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Strategic insights
Identifying Your Real Readers, Not Just Traffic

When it comes to web analytics, we have no idea how many people actually read an article, nor how many of our visitors consider themselves to be readers.

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Written by on August 16, 2011

Here is a simple question. How many readers do you have? Real readers? Not unique visitors or other misleading statistics.

Several newspapers have studied how many of their readers who are willing to pay for news. the result was that about 5% say they would. But when you look at what actually happens online we are not reaching 5%:

  • 0.68% has subscribed to New York Times
  • 1.9% has subscribed to the Financial Times
  • GigaOm Pro is around 0.4%
  • The Times is around 0.5%.
  • ...and I am seeing the same with Baekdal Plus.

That is nowhere near 5%.

Part of the problem is probably the way the surveys were made. The newspapers would call people and ask, "are you a reader of New York Times?" and if people said yes they would ask, "would pay for online news?"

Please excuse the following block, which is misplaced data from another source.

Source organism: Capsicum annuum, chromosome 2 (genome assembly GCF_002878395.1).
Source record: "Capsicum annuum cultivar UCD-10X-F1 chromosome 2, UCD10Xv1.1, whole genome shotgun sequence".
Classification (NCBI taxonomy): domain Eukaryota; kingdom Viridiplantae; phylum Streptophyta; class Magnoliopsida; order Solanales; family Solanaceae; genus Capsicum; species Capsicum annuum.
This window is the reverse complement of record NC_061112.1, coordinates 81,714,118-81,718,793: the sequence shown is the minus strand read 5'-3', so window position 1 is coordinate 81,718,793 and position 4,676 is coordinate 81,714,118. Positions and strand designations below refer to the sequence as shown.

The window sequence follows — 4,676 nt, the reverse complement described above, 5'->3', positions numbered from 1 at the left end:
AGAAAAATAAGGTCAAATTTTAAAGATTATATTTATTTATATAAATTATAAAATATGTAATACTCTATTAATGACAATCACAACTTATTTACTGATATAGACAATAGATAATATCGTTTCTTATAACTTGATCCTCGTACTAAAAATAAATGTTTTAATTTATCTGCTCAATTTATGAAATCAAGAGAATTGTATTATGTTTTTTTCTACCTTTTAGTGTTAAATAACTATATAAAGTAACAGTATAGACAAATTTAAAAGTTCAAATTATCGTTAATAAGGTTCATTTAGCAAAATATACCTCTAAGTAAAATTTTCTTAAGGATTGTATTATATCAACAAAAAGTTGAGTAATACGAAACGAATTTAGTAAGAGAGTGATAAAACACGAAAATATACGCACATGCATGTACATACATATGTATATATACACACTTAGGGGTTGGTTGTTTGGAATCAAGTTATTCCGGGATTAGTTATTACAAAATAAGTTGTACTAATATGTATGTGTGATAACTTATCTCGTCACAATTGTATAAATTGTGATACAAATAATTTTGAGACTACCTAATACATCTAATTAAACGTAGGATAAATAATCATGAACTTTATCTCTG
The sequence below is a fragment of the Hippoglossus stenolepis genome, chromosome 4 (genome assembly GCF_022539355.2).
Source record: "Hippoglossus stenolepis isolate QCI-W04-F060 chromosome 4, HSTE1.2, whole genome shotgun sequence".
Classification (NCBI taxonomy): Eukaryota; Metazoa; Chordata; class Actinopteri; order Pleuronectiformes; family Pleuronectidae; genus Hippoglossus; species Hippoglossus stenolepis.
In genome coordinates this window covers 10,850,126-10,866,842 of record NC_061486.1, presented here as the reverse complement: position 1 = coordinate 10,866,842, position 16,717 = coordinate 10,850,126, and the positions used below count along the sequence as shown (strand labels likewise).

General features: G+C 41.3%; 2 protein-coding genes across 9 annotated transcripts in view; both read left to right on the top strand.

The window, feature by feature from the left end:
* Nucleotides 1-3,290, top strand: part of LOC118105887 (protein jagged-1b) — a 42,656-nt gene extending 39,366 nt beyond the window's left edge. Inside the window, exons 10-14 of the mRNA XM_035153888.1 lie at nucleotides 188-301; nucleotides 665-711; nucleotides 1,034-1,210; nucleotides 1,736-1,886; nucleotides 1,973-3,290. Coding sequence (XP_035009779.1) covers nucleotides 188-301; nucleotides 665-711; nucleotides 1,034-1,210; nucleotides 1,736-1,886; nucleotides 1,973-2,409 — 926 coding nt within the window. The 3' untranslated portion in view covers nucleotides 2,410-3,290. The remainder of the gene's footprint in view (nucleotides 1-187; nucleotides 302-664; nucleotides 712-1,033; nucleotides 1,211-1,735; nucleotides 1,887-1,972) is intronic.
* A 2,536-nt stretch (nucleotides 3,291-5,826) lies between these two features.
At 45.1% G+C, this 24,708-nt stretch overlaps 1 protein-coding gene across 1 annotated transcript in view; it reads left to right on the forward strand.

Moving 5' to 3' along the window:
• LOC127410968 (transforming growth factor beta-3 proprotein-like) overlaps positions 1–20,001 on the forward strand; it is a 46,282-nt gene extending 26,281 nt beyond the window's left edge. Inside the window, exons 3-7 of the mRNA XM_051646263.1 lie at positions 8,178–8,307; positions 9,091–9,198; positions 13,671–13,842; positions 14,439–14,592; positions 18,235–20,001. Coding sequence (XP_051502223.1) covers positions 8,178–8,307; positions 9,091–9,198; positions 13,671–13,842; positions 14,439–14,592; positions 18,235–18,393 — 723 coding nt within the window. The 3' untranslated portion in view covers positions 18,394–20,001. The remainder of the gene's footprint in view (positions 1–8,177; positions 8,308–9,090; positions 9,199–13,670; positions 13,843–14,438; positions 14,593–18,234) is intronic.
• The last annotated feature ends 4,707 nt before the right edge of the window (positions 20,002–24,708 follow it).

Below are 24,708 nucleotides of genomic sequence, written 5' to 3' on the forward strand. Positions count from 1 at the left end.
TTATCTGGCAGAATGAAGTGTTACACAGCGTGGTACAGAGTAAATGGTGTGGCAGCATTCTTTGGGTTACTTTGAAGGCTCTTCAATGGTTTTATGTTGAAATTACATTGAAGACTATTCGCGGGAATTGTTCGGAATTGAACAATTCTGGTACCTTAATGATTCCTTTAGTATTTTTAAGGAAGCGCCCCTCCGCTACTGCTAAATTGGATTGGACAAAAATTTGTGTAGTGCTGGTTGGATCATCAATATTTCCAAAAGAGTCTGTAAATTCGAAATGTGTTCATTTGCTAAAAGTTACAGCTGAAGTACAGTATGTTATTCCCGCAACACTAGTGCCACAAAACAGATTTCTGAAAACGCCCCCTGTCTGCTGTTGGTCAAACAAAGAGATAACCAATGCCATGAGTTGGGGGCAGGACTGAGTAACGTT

They are only asking the people who consider themselves to be readers. If you just picked a copy of the New York Times while waiting for the train, you don't consider yourself a reader. A reader is someone who reads the paper on a regular basis.

The 5% is probably right. The question is just ...5% of what?

When it comes to web analytics, we have no idea how many people actually read an article--nor how many of our visitors consider themselves to be readers.

Real readers are a combination of several things. It is a person who sees several articles, read the articles (as opposed to just clicking on them), comes back often and is not referred from another site.

Let's analyze these one by one.

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Thomas Baekdal

Thomas Baekdal

Founder of Baekdal, author, writer, strategic consultant, and new media advocate.

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